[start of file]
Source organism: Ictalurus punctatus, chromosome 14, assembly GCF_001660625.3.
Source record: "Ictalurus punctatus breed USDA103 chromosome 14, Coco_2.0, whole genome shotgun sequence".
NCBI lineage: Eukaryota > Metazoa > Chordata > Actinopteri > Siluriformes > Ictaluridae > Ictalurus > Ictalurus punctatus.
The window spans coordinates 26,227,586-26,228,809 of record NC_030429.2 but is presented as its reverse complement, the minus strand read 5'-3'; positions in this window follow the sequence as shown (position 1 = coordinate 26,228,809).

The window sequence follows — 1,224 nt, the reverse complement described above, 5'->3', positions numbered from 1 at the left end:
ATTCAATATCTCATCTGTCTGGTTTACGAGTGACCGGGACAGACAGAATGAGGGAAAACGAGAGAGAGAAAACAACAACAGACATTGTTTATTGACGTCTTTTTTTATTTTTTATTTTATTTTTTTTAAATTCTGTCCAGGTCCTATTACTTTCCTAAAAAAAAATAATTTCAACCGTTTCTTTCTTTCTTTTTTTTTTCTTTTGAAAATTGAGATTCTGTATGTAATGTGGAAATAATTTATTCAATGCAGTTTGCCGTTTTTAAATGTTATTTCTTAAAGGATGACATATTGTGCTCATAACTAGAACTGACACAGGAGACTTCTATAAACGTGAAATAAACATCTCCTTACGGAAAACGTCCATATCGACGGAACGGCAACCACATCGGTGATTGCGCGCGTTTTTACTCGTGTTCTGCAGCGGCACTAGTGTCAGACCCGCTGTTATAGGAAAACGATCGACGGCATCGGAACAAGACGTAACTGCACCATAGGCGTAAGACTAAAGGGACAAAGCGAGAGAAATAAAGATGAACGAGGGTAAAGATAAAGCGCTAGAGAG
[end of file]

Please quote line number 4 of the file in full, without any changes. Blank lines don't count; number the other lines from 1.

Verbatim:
The window spans coordinates 26,227,586-26,228,809 of record NC_030429.2 but is presented as its reverse complement, the minus strand read 5'-3'; positions in this window follow the sequence as shown (position 1 = coordinate 26,228,809).